Chapter 7 Effect Size and Power Making Sense of Statistical Significance
An effect can be statistically significant without having much practical significance. Effect Size It is a measure of the difference between populations. It tells us how much something changes after a specific intervention. It indicates the extent to which two populations do not overlap. how much populations are separated due to the experimental procedure With a smaller effect size, the populations will overlap more. Effect Size
Raw Score Effect Size calculated by taking the difference between the Population 1 mean and the Population 2 mean Standardized Effect Size calculated by dividing the raw score effect size for each study by each study’s population standard deviation This standardizes the difference between means in the same way a Z-score gives us a way to compare two scores on different measures. Figuring The Effect Size
Effect Size = Population 1 M – Population 2 M Population SD Population 1 M = the mean for the population that receives the experimental manipulation Population 2 M = the mean of the known population (the basis for the comparison distribution) Population SD = the standard deviation of the population of individuals A negative effect size would mean that the mean of Population 1 is lower than the mean of Population 2. Formula for Calculating the Effect Size
Standard rules about what to consider a small, medium, and large effect size based on what is typical in behavioral and social science research Cohen’s effect size conventions for mean differences: Effect Size Conventions
A More General Importance of Effect Size Knowing the effect size of a study lets you compare results with effect sizes found in other studies, even when the other studies have different population standard deviations. Knowing what is a small or a large effect size helps you evaluate the overall importance of a result--- PRACTICAL SIGNIFICANCE! A result may be statistically significant without having a very large effect. Meta-Analysis a procedure that combines results from different studies, even results using different methods or measurements This is a quantitative rather than a qualitative review of the literature. Effect sizes are a crucial part of this procedure.
Statistical Power-The Ability to Achieve Your Goals! Probability that the study will produce a statistically significant result when the research hypothesis is really true When a study has only a small chance of being significant even if the research hypothesis is true, the study has low power. When a study has a high chance of being significant when the study hypothesis is actually true, the study has high power.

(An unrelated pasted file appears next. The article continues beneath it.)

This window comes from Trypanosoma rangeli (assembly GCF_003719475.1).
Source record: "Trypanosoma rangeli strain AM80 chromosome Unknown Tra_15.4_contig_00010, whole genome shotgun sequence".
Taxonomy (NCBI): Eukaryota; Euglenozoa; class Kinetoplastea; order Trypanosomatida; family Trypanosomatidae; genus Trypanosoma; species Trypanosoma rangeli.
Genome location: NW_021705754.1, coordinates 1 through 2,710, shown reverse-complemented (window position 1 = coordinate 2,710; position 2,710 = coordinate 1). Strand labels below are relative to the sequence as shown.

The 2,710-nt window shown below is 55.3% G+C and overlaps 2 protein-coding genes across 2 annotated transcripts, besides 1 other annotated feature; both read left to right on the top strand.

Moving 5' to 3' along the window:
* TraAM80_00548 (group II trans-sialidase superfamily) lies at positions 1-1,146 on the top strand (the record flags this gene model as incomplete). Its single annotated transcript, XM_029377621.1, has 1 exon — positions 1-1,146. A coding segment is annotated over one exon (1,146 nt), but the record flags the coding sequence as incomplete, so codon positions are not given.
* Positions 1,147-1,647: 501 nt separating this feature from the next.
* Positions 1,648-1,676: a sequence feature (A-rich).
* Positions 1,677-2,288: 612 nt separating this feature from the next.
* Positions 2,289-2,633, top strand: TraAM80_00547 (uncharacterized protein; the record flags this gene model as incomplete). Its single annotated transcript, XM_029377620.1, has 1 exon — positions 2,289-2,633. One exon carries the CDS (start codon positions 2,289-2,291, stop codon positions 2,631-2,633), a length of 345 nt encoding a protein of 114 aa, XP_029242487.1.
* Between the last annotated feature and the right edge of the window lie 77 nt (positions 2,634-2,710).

If there is a is a mean difference in the population, you have more chance of getting a significant result in the study. Since the difference between population means is the main component of effect size, the bigger the effect size, the greater the power. Effect size is also determined by the standard deviation of a population. The smaller the standard deviation, the bigger the effect size. The smaller the standard deviation, the greater the power. What determines the Power of a Study?Effect Size and Power
The more people there are in the study, the greater the power is. The larger the sample size, the smaller the standard deviation of the distribution of means becomes. The smaller the standard deviation of the distribution of means, the narrower the distribution of means—and the less overlap there is between distributions leading to higher power. Remember that though sample size and effect size both influence power, they have nothing to do with each other. Sample Size
Statistical Significance vs. Practical Significance It is possible for a study with a small effect size to be significant. Though the results are statistically significant , they may not have any practical significance. e.g., if you tested a psychological treatment and your result is not big enough to make a difference that matters when treating patients Evaluating the practical significance of study results is important when studying hypotheses that have practical implications. e.g., whether a therapy treatment works, whether a particular math tutoring program actually helps to improve math skills, or whether sending mailing reminders increases the number of people who respond to the Census Statistical Significance vs. Practical Significance
With a small sample size, if a result is statistically significant, it is likely to be practically significant. In a study with a large sample size, the effect size should also be considered. More things to think about….
A nonsignificant result from a study with low power is truly inconclusive. A nonsignificant result from a study with high power suggests that: the research hypothesis is false or there is less of an effect than was predicted when calculating power Role of Power When a Result is Not Statistically Significant